Posted by Stephanie A. Smith, Ph.D., on Thu, Nov 21, 2013 @ 10:00 AM
Looking at it 40 years after the first time I probably heard it, Mother Goose’s Simple Simon now seems really bizarre. I stumbled upon it during a Google-search-turned-complete-waste-of-time, and wondered if today’s more sensitized consumers of children’s literature bristle at the term “simple,” used to describe our mentally challenged protagonist. The excerpt above struck me as a tool to bring up another bristly topic: how to take a sample if you want to measure cyanobacterial toxins in a lake or reservoir impacted by a harmful algal bloom (HAB).
You see, what Simple Simon has is a sampling problem, much like what we have when trying to assess the toxins in a HAB-affected lake. Simple Simon might conclude that “there are no whales in the water, because I looked all day and didn’t find any.” If this came out on the local newscast of the day, “Simple Simon & Friends,” people might accept that conclusion, because he is after all an authority of sorts since he has his own newscast. Hopefully someone in the audience would ask the question, “Well, how did he look for them? When did he look for them? Where did he look for them?”
Looking for something of interest, and trying to understand how much or how little of it there is in the context of space or time, requires sampling. And that’s because you can’t typically count all of the items of interest, for all time, in all places where they might be found. It seems obvious that Simple Simon overreached with his conclusion, because he did a very poor job of looking in the right place at the right time for whales. However, unless Simple Simon could actually count all the existing whales, in all the oceans, for that particular day, he couldn’t really know how many exist. Scientists couldn’t do that either, though, so they create agreed-upon methods to count a subset, or sampling of whales, and they try to draw conclusions based on how they sampled the whale population as a whole. Sampling is never clear-cut, and unlike the case of Simple Simon, it’s not always obvious when someone has done a poor job of sampling. Poor conclusions may be drawn, or worse yet accepted, if someone isn’t asking questions about how the samples were taken, for any experiment.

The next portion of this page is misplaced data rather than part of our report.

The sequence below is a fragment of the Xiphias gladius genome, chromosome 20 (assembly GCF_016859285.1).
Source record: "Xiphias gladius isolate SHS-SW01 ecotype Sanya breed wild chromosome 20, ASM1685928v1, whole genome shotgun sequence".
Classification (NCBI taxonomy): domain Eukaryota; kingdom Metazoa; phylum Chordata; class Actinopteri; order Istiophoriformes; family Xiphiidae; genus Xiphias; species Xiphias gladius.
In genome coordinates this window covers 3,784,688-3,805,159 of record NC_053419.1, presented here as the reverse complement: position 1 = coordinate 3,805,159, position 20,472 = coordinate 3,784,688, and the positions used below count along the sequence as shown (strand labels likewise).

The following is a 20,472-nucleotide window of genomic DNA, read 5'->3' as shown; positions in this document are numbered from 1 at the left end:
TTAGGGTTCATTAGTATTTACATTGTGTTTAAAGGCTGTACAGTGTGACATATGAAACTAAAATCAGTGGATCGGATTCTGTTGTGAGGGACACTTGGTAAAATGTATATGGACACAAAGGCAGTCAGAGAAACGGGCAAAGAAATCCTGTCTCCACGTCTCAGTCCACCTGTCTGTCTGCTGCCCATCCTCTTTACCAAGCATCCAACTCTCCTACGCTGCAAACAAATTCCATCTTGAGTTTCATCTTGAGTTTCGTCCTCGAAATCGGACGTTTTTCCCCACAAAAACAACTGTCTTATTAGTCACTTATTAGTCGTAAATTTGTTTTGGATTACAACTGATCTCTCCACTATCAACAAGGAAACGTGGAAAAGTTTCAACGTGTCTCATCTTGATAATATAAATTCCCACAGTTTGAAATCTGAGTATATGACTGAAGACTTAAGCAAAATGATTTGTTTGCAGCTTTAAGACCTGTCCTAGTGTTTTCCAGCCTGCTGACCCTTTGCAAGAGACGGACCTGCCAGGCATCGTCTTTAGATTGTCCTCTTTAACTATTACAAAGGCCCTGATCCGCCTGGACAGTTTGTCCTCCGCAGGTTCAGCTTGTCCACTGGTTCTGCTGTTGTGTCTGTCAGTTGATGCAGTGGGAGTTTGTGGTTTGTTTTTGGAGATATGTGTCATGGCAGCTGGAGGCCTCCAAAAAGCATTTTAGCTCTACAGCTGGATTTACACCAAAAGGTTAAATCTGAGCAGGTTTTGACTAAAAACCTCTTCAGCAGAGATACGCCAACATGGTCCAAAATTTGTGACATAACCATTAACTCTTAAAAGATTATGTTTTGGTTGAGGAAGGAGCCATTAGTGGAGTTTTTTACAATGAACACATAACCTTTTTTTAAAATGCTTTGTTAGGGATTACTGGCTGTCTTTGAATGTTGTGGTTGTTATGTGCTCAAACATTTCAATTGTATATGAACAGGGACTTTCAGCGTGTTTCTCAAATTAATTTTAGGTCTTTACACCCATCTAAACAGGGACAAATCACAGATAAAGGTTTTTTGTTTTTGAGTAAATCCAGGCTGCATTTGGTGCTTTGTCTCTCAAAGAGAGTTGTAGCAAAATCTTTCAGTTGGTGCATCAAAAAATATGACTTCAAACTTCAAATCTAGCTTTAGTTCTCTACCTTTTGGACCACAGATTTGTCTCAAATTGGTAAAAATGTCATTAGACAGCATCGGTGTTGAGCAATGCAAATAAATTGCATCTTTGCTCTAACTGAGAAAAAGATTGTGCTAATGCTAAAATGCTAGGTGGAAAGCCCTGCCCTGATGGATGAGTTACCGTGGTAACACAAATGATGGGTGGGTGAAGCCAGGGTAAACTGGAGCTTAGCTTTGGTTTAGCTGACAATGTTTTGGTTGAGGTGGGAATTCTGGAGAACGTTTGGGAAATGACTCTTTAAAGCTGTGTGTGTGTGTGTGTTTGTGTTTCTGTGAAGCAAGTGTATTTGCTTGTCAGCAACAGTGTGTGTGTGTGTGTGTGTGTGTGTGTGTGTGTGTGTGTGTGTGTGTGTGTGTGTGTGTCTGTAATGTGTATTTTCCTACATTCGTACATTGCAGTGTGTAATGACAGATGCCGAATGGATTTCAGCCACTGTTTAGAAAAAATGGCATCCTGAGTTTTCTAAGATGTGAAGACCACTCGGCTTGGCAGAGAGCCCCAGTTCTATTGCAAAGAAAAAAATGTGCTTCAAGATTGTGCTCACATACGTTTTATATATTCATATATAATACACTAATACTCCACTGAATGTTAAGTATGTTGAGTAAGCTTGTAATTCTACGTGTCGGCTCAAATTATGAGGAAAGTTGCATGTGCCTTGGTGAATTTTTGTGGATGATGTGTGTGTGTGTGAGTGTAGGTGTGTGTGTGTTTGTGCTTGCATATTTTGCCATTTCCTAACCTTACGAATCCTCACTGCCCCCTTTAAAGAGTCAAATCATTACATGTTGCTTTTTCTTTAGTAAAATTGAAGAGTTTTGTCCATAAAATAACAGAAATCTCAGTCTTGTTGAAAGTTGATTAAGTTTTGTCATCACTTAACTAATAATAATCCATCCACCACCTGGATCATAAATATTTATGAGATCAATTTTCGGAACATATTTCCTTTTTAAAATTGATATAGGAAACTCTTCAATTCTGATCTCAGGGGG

Thus for this first of three blog installments called Simple Samples, I am asking you, the reader, to consider this question: How should I sample a lake to determine if there are toxins in it? We’ll explore that question together in two more blogs, and I hope folks offer comments and feedback. Meanwhile, I’m going to ponder what the heck Simple Simon was doing with that plum.